CAO Daily Editorial analysis for UPSC IAS 22nd-January, 2018

Current Affairs Only Daily Editorial Analysis for Competitive Exams

22nd Jan, 2018


Capacity building for primary health care {Health policy}

(The Hindu)


This article talks about revamping the medical education system in India to ensure an adequate supply of quality medical professionals.


A primary health system that is struggling with a below-par national physician-patient ratio (0.76 per 1,000 population, amongst the lowest in the world) due to a paucity of MBBS-trained primary-care physicians and the unwillingness of existing MBBS-trained physicians to serve remote/rural populations.

Urban-rural disparities in physician availability in the face of an increasing burden of chronic diseases make health care in India both inequitable and expensive.


There is an urgent need for a trained cadre to provide accessible primary-care services that cover minor ailments, health promotion services, risk screening for early disease detection and appropriate referral linkages, and ensure that people receive care at a community level when they need it.

Issue of cross-prescription

The issue of AYUSH cross-prescription has been a part of public health and policy discourse for over a decade, with the National Health Policy (NHP) 2017 calling for multi-dimensional mainstreaming of AYUSH physicians.

Current academic training includes a conventional biomedical syllabus covering anatomy, physiology, pathology and biochemistry.

The 4th Common Review Mission Report 2010 of the National Health Mission reports the utilisation of AYUSH physicians as medical officers in primary health centres (PHCs) in Assam, Chhattisgarh, Maharashtra, Madhya Pradesh and Uttarakhand as a human resource rationalisation strategy.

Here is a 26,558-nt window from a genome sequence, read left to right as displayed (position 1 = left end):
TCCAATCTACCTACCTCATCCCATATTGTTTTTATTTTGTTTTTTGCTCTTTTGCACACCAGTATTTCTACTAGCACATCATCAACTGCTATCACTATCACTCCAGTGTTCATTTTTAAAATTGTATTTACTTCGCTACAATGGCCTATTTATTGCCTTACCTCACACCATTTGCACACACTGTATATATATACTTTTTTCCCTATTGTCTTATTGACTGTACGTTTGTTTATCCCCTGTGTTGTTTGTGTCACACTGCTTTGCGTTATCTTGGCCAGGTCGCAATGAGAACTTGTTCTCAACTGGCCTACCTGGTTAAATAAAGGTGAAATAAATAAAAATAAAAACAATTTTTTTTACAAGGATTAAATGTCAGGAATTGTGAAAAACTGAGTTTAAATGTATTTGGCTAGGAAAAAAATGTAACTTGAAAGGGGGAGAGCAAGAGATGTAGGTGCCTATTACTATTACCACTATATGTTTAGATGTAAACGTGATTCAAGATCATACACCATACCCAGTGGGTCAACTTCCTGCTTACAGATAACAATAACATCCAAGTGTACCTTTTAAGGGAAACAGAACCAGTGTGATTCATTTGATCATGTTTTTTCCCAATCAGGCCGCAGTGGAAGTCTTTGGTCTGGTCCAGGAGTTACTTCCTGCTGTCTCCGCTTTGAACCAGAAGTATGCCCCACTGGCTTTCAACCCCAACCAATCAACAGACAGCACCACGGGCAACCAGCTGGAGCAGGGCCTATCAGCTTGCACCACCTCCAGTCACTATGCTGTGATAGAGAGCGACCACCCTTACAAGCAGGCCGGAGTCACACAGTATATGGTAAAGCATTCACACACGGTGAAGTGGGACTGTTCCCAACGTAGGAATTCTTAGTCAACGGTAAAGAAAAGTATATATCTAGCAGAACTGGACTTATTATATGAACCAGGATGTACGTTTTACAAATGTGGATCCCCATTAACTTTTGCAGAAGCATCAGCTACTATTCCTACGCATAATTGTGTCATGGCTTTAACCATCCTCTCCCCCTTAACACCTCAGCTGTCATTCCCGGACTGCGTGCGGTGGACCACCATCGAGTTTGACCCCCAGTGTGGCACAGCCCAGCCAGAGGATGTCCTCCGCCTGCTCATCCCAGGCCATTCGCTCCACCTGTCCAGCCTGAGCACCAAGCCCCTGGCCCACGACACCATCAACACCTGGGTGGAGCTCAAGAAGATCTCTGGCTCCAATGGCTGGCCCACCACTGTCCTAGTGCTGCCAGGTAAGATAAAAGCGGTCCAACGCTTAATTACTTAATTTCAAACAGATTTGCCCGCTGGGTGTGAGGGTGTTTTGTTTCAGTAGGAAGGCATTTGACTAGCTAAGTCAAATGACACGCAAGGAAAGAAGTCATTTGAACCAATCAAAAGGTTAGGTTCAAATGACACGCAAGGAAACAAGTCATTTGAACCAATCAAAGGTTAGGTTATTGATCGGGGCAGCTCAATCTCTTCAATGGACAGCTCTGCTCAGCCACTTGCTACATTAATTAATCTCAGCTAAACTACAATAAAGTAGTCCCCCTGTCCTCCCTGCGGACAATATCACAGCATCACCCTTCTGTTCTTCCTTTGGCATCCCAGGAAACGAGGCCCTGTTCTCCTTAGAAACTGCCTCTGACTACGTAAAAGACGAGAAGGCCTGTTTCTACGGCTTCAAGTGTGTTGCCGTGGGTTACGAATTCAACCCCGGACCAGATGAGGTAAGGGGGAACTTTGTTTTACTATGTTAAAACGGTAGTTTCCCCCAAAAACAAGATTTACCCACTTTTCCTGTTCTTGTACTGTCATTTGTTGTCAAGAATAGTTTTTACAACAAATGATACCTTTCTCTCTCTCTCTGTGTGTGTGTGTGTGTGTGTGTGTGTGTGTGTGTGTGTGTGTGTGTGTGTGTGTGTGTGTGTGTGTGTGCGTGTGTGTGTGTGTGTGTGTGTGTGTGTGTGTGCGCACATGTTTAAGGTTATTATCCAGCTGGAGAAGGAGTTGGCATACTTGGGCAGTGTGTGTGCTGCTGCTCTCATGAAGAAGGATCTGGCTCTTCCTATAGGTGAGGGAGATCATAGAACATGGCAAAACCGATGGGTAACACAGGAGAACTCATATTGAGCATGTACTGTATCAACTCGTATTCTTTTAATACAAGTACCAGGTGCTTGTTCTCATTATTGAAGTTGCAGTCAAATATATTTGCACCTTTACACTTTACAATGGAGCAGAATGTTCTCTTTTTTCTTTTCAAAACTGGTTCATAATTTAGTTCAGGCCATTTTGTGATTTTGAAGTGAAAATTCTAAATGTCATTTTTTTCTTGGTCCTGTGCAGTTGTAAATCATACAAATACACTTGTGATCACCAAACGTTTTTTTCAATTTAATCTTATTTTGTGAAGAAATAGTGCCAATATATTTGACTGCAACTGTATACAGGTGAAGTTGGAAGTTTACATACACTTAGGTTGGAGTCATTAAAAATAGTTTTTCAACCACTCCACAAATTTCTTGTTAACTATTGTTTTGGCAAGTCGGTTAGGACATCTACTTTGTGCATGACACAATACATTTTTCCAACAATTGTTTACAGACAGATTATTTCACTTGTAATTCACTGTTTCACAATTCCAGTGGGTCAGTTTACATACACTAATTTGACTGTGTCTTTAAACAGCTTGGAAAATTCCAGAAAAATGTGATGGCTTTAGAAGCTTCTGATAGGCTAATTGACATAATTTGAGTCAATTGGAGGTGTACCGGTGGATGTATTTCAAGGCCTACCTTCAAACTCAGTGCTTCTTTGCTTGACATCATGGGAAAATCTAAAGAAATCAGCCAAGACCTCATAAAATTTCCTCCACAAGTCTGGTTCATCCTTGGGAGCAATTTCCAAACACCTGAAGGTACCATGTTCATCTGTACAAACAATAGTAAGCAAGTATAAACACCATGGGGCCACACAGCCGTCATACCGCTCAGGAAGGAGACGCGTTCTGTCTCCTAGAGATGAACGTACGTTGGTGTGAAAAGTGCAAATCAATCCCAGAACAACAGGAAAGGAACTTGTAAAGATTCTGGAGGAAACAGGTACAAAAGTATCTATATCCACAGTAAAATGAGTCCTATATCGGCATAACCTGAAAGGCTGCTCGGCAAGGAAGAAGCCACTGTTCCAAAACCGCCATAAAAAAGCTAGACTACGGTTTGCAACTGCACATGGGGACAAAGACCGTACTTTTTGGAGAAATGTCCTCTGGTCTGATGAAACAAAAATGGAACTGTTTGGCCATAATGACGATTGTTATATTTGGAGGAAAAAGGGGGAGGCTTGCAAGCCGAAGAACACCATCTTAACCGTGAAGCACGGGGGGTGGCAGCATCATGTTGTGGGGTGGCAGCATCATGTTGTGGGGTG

Capacity Building

Capacity-building of licensed AYUSH practitioners through bridge training to meet India’s primary care needs is only one of the multi-pronged efforts required to meet the objective of achieving universal health coverage set out in NHP 2017.

Current status

Include other non-MBBS personnel such as nurses, auxiliary nurse midwives and rural medical assistants, thereby creating a cadre of mid-level service providers as anchors for the provision of comprehensive primary-care services at the proposed health and wellness centres.

National Medical Commission (NMC) Bill 2017

The Bill allows practitioners of Ayurveda and other traditional Indian systems of medicine the licence to prescribe allopathic drugs after they have passed a ‘bridge course.

A National Medical Commission (NMC) is to be set up within three years of the passage of the Bill. State governments will establish State Medical Councils at the state level. The NMC will consist of 25 members, appointed by the central government.

Some of the functions of the NMC include –

(i) Framing policies for regulating medical institutions and medical professionals.
(ii) Assessing the requirements of healthcare-related human resources and infrastructure.
(iii) Framing guidelines for the determination of fees for up to 40% of the seats in private medical institutions and deemed universities, which are regulated as per the Bill.